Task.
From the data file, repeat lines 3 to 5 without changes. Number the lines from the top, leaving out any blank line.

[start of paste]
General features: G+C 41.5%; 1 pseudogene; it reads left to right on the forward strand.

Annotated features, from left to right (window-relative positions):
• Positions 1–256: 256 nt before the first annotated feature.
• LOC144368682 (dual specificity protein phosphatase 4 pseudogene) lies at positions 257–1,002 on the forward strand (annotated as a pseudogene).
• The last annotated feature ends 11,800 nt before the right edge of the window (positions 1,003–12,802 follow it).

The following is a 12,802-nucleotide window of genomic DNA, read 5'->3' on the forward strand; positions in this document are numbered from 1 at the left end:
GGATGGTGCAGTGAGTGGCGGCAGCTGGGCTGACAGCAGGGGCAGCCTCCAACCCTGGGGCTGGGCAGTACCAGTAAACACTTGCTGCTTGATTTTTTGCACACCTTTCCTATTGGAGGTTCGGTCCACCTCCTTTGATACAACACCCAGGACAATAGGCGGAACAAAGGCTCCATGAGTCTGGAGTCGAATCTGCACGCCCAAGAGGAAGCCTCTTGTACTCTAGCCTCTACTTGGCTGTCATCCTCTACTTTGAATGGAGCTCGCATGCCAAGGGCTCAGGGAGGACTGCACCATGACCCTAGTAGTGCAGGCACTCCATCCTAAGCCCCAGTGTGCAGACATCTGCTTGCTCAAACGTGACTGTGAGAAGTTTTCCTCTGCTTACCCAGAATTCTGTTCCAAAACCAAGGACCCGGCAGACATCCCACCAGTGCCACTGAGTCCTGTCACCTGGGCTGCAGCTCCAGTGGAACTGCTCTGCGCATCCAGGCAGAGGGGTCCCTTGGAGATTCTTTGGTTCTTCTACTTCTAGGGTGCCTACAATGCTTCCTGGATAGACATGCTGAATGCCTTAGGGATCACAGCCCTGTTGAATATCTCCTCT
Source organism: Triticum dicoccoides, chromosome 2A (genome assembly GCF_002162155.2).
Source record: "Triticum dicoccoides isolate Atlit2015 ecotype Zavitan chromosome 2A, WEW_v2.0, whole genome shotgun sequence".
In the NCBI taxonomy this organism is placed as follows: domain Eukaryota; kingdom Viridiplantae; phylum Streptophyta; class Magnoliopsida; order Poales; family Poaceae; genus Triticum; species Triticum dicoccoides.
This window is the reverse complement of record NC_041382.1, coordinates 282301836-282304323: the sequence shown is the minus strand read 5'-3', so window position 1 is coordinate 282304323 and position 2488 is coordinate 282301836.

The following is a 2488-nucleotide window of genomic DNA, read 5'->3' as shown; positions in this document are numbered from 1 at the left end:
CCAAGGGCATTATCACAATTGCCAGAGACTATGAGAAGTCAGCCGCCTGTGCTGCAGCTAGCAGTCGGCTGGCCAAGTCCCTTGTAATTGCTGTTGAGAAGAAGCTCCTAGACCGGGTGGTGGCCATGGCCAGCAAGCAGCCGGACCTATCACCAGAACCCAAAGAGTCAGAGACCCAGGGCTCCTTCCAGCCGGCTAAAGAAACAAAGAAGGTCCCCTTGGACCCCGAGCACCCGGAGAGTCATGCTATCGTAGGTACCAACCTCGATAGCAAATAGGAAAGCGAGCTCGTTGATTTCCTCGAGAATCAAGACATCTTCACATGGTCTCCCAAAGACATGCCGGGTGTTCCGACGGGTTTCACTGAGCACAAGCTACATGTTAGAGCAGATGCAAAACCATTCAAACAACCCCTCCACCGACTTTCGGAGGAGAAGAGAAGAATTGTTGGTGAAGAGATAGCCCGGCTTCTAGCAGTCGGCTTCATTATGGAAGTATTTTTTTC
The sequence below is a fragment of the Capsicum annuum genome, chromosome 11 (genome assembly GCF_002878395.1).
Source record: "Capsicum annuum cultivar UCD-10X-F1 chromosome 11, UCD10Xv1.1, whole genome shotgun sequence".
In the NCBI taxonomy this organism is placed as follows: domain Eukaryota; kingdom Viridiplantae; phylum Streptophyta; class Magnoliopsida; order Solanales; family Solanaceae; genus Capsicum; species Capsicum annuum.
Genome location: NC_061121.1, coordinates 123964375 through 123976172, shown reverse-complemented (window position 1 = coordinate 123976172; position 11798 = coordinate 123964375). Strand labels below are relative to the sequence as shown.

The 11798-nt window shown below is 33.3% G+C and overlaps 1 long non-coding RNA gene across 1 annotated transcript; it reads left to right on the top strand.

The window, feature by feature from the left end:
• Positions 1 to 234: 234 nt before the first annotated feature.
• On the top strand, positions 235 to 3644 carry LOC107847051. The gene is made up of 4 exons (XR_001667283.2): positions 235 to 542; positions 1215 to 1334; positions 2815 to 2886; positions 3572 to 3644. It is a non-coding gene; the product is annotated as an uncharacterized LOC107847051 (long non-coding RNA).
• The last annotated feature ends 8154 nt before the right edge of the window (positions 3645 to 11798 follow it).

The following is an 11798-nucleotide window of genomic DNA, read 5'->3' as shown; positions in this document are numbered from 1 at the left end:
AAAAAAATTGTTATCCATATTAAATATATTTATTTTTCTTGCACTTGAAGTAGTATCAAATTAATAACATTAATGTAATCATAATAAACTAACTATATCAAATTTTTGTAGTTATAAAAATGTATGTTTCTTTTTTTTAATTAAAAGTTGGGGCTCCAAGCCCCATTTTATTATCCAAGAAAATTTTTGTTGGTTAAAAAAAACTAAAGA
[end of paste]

• Positions 1–256: 256 nt before the first annotated feature.
• LOC144368682 (dual specificity protein phosphatase 4 pseudogene) lies at positions 257–1,002 on the forward strand (annotated as a pseudogene).
• The last annotated feature ends 11,800 nt before the right edge of the window (positions 1,003–12,802 follow it).